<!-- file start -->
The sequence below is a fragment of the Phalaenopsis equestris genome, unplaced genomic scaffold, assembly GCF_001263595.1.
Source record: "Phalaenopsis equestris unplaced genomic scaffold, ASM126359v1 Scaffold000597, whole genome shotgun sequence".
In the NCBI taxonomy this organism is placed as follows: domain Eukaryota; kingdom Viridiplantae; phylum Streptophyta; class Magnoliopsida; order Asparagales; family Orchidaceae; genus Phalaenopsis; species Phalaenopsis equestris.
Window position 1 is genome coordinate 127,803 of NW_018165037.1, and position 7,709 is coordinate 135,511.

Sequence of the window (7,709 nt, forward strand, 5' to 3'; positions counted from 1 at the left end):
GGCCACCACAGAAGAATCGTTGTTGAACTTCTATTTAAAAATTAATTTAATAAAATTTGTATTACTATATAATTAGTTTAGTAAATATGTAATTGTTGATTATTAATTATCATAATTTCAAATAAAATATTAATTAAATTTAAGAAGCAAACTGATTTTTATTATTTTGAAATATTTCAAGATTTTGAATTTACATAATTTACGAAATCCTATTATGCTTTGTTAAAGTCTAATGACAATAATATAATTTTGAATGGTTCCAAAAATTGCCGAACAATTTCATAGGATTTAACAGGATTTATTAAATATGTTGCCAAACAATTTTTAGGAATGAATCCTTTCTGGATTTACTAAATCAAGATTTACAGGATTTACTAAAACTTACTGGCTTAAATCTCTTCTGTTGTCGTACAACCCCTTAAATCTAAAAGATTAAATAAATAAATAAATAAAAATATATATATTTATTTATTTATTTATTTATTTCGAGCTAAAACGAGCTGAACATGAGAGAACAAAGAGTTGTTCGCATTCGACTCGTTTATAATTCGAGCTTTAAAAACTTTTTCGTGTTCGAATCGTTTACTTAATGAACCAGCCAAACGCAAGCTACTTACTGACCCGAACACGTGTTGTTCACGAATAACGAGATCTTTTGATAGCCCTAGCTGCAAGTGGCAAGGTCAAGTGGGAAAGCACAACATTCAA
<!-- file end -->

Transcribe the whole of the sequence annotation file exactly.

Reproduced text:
The sequence below is a fragment of the Phalaenopsis equestris genome, unplaced genomic scaffold, assembly GCF_001263595.1.
Source record: "Phalaenopsis equestris unplaced genomic scaffold, ASM126359v1 Scaffold000597, whole genome shotgun sequence".
In the NCBI taxonomy this organism is placed as follows: domain Eukaryota; kingdom Viridiplantae; phylum Streptophyta; class Magnoliopsida; order Asparagales; family Orchidaceae; genus Phalaenopsis; species Phalaenopsis equestris.
Window position 1 is genome coordinate 127,803 of NW_018165037.1, and position 7,709 is coordinate 135,511.

Sequence of the window (7,709 nt, forward strand, 5' to 3'; positions counted from 1 at the left end):
GGCCACCACAGAAGAATCGTTGTTGAACTTCTATTTAAAAATTAATTTAATAAAATTTGTATTACTATATAATTAGTTTAGTAAATATGTAATTGTTGATTATTAATTATCATAATTTCAAATAAAATATTAATTAAATTTAAGAAGCAAACTGATTTTTATTATTTTGAAATATTTCAAGATTTTGAATTTACATAATTTACGAAATCCTATTATGCTTTGTTAAAGTCTAATGACAATAATATAATTTTGAATGGTTCCAAAAATTGCCGAACAATTTCATAGGATTTAACAGGATTTATTAAATATGTTGCCAAACAATTTTTAGGAATGAATCCTTTCTGGATTTACTAAATCAAGATTTACAGGATTTACTAAAACTTACTGGCTTAAATCTCTTCTGTTGTCGTACAACCCCTTAAATCTAAAAGATTAAATAAATAAATAAATAAAAATATATATATTTATTTATTTATTTATTTATTTCGAGCTAAAACGAGCTGAACATGAGAGAACAAAGAGTTGTTCGCATTCGACTCGTTTATAATTCGAGCTTTAAAAACTTTTTCGTGTTCGAATCGTTTACTTAATGAACCAGCCAAACGCAAGCTACTTACTGACCCGAACACGTGTTGTTCACGAATAACGAGATCTTTTGATAGCCCTAGCTGCAAGTGGCAAGGTCAAGTGGGAAAGCACAACATTCAA